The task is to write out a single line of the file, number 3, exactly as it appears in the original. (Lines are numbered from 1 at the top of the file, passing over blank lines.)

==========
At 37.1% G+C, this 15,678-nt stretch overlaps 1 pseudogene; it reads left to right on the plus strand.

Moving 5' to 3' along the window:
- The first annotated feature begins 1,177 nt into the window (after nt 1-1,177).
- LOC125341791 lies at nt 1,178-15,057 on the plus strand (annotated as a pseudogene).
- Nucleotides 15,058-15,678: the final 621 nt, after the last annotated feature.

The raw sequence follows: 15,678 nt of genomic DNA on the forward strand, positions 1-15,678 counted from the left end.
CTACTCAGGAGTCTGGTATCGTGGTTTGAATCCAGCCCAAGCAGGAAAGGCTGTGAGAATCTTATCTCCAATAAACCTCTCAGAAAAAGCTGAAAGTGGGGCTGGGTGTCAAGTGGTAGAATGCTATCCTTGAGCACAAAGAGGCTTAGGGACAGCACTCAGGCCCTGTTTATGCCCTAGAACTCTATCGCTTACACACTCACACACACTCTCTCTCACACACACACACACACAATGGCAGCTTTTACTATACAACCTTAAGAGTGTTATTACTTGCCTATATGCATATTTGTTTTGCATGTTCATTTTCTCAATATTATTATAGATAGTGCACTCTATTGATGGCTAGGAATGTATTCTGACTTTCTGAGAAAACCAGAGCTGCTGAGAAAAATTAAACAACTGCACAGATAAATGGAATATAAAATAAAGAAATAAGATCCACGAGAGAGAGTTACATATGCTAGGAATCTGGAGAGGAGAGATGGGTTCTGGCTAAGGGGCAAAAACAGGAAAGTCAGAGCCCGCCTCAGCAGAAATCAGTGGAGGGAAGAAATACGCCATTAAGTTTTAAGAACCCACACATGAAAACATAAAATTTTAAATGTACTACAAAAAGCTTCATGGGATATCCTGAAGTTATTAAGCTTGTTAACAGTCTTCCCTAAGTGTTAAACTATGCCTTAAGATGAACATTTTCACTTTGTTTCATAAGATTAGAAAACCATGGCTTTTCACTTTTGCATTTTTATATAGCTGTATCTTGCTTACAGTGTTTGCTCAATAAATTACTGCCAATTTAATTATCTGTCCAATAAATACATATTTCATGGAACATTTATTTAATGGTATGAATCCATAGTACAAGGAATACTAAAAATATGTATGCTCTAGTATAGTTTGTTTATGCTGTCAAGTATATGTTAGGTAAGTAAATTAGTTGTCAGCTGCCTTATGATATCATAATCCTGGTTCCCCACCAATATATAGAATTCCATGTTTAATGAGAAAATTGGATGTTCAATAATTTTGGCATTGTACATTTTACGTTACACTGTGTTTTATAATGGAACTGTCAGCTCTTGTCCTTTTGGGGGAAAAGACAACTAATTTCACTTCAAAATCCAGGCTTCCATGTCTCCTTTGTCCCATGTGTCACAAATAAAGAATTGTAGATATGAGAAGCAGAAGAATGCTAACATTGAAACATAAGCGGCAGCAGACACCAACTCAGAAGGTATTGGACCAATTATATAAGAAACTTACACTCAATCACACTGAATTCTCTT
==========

- The first annotated feature begins 1,177 nt into the window (after nt 1-1,177).